97           lineno : line number of the debug statement
 98           module : module that contains the debug statement
 99           function : function that contains the debug statement
100           flags : '=p' means the line is turned 'on' for printing
101           format : the format used for the debug statement
102 
103           From a live system:
104 
105                 nullarbor:~ # cat <debugfs>/dynamic_debug/control
106                 # filename:lineno [module]function flags format
107                 fs/aio.c:222 [aio]__put_ioctx =_ "__put_ioctx:\040freeing\040%p\012"
108                 fs/aio.c:248 [aio]ioctx_alloc =_ "ENOMEM:\040nr_events\040too\040high\012"
109                 fs/aio.c:1770 [aio]sys_io_cancel =_ "calling\040cancel\012"
110 
111           Example usage:
112 
113                 // enable the message at line 1603 of file svcsock.c
114                 nullarbor:~ # echo -n 'file svcsock.c line 1603 +p' >
115                                                 <debugfs>/dynamic_debug/control
116 
117                 // enable all the messages in file svcsock.c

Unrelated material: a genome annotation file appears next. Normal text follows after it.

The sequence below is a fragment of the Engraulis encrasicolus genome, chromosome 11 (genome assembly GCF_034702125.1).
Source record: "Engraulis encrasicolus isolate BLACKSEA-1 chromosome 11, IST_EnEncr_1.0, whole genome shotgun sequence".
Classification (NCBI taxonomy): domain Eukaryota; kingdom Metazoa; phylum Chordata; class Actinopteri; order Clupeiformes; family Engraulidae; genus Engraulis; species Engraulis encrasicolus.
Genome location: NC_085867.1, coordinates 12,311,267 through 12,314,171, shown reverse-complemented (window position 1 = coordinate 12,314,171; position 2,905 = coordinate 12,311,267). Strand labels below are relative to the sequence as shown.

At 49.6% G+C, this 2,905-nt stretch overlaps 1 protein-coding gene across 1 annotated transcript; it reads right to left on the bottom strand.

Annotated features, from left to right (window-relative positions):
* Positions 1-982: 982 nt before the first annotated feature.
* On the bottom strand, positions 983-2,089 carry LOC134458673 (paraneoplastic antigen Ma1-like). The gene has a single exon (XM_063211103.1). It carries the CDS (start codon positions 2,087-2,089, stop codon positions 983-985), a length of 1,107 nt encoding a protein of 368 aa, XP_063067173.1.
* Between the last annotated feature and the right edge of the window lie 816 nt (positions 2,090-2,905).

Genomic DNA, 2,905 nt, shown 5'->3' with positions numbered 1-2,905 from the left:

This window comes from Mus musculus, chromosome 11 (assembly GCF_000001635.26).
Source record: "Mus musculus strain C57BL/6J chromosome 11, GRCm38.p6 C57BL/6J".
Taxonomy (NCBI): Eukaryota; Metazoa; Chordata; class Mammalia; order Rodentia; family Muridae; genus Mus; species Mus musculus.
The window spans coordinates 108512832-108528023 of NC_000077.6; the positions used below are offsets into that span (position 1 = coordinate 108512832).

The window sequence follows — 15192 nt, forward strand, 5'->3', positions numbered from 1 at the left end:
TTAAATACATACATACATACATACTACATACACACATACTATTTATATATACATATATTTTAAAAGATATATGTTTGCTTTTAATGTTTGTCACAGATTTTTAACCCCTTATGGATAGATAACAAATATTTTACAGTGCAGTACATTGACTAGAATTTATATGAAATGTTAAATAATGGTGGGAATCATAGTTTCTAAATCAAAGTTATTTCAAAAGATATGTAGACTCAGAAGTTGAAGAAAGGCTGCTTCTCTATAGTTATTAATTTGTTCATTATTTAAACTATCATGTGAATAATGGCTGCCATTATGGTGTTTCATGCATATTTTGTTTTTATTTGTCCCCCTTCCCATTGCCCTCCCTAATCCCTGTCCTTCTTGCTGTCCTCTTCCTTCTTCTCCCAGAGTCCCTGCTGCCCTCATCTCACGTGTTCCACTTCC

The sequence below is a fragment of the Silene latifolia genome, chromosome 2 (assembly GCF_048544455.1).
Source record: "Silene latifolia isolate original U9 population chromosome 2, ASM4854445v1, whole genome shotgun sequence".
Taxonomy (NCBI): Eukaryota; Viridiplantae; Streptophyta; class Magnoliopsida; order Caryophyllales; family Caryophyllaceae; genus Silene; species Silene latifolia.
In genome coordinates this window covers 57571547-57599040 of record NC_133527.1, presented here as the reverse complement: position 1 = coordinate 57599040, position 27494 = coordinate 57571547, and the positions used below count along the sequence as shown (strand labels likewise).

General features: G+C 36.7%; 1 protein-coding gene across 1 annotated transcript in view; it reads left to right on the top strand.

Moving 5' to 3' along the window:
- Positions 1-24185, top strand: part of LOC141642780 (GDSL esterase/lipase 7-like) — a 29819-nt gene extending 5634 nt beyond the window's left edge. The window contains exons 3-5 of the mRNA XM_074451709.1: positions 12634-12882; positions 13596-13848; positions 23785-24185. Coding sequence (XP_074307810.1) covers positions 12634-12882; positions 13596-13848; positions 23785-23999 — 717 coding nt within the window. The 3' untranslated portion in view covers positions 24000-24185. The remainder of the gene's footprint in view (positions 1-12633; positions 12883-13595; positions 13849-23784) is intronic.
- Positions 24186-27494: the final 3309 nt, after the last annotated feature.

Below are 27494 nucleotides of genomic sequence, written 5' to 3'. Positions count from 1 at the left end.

118                 nullarbor:~ # echo -n 'file svcsock.c +p' >
119                                                 <debugfs>/dynamic_debug/control
120 
121                 // enable all the messages in the NFS server module
122                 nullarbor:~ # echo -n 'module nfsd +p' >
123                                                 <debugfs>/dynamic_debug/control
124 
125                 // enable all 12 messages in the function svc_process()
126                 nullarbor:~ # echo -n 'func svc_process +p' >
127                                                 <debugfs>/dynamic_debug/control
128 
129                 // disable all 12 messages in the function svc_process()
130                 nullarbor:~ # echo -n 'func svc_process -p' >
131                                                 <debugfs>/dynamic_debug/control
132 
133           See Documentation/dynamic-debug-howto.txt for additional information.
134 
135 endmenu # "printk and dmesg options"
136 
137 menu "Compile-time checks and compiler options"
138 
139 config DEBUG_INFO
140         bool "Compile the kernel with debug info"
141         depends on DEBUG_KERNEL && !COMPILE_TEST
142         help
143           If you say Y here the resulting kernel image will include